By Alyssa Pember
The First Nations viewed giving as an honor and a way of life (Wells 1998). Whether the giving was in the form of words, prayers, energy, or love it was the matter of interconnectedness among the people of the communities (Wells 1998). If a material gift was given, the value of the physical object wasn’t the importance behind the giving, but rather the essence and the spirit of the gift. As well, there wasn’t an obligation or responsibility behind the giving but merely the importance of bringing the people together to give gifts to another and those people would then give a gift to someone else; it was circular giving. The circular giving of gifts was to keep the spirit of the gift alive throughout the community (Bowden, year unknown). Also, First Nation people owned nothing of their own; everything was shared among the community which again reinforces the sense of interconnectedness. It was a collective community; everybody works together and is on the same level.
Potlatch was a philanthropic tradition of the First Nations culture. It was a ceremony that brought people together to give gifts to someone else (Eiteljorg Museum 1992). To this day, this tradition is still a very common act in societies although it has been slightly modified. Neighbors, friends, colleagues, or families get together and everyone brings a different type of food to share. Instead of bringing gifts in the form of love, prayers, or energy, today we bring different foods to share among people. Another example of traditions that have been passed down by the First Nations is “Thanksgiving”. Giving thanks for the things you receive and are thankful for the things you have in life.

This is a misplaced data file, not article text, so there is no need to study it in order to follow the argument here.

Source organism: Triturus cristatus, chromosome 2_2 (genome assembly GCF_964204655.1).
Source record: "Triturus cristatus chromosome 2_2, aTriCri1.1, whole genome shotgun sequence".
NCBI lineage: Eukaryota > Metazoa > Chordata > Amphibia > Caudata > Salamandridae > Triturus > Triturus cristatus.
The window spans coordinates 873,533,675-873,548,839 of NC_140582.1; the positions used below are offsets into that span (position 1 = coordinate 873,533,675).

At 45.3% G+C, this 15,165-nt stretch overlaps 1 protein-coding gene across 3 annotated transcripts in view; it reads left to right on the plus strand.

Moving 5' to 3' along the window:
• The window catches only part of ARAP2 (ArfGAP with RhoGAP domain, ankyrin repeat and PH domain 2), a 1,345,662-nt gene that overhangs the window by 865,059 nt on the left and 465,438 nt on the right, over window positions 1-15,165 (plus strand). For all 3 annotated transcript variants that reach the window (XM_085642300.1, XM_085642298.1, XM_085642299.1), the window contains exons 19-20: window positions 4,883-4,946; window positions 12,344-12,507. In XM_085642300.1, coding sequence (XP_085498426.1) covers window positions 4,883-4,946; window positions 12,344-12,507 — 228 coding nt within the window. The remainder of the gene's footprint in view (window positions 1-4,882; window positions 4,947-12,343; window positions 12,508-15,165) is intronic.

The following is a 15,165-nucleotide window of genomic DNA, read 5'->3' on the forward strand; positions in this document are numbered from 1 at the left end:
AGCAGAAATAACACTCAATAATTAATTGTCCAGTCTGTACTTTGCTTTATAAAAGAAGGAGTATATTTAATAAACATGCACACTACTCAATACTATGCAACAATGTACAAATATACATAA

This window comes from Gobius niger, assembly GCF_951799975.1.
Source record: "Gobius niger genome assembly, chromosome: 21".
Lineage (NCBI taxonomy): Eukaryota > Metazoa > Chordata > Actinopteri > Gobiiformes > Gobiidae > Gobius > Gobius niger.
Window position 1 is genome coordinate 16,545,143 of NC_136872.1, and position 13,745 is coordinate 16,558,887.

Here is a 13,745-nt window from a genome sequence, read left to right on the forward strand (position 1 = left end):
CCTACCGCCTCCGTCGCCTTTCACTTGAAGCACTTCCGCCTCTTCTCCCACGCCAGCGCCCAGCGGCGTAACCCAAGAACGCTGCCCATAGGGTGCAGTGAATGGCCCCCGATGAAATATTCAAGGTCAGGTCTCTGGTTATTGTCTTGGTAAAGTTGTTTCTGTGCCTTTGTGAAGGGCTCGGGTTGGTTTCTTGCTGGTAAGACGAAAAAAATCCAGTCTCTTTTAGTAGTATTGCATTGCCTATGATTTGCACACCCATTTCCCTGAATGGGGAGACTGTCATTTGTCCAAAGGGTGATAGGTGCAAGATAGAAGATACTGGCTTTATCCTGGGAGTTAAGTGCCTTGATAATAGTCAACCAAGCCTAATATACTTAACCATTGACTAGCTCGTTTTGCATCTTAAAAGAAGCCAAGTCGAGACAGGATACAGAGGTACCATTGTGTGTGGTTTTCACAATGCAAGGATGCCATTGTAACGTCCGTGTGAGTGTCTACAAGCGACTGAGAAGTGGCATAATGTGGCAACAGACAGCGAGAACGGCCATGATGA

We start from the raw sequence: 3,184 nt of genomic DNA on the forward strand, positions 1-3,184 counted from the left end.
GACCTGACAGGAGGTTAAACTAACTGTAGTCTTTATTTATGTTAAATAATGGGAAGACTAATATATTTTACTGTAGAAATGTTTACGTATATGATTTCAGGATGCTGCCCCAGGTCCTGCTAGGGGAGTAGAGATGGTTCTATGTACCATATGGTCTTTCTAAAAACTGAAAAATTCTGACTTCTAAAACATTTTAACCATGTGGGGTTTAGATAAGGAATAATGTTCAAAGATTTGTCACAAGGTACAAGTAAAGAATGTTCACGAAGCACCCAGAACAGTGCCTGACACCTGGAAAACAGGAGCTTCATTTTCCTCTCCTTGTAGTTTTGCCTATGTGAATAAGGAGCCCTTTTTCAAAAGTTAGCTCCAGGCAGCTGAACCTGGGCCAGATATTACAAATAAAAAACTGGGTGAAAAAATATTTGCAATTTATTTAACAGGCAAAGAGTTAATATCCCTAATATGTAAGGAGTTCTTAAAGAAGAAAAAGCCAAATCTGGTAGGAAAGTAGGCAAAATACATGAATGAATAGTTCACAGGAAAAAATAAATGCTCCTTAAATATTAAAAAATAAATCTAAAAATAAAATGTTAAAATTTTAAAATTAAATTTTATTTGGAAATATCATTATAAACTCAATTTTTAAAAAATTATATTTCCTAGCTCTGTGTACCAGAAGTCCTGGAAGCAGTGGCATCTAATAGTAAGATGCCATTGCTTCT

Furthermore, the First Nations didn’t focus their giving to only a certain grouping of people (i.e. the homeless, orphans, elderly, etc.) instead they gave on every level. This was important to the community because no one was segregated or given a title; everyone was equal and felt connected to the community. Everyone gave a gift to someone else and for the people who were less wealthy than others; they were able to feel a sense of importance and connectedness to their people.
Bowden, T. Maggie. Native American Philanthropy. The Center on Philanthropy at Indiana University. http://learningtogive.org/papers/paper34.html
Eiteljorg Museum of American Indian and Western Art. “Guide Handbook, 1992-1993.” Indianapolis: Eiteljorg Museum of American Indian and Western Art, 1991.
Wells, Ronald Austin. The Honor of Giving: Philanthropy in Native America. Indianapolis: Center on Philanthropy at Indiana University, 1998. ISBN: 1-884354-15-7.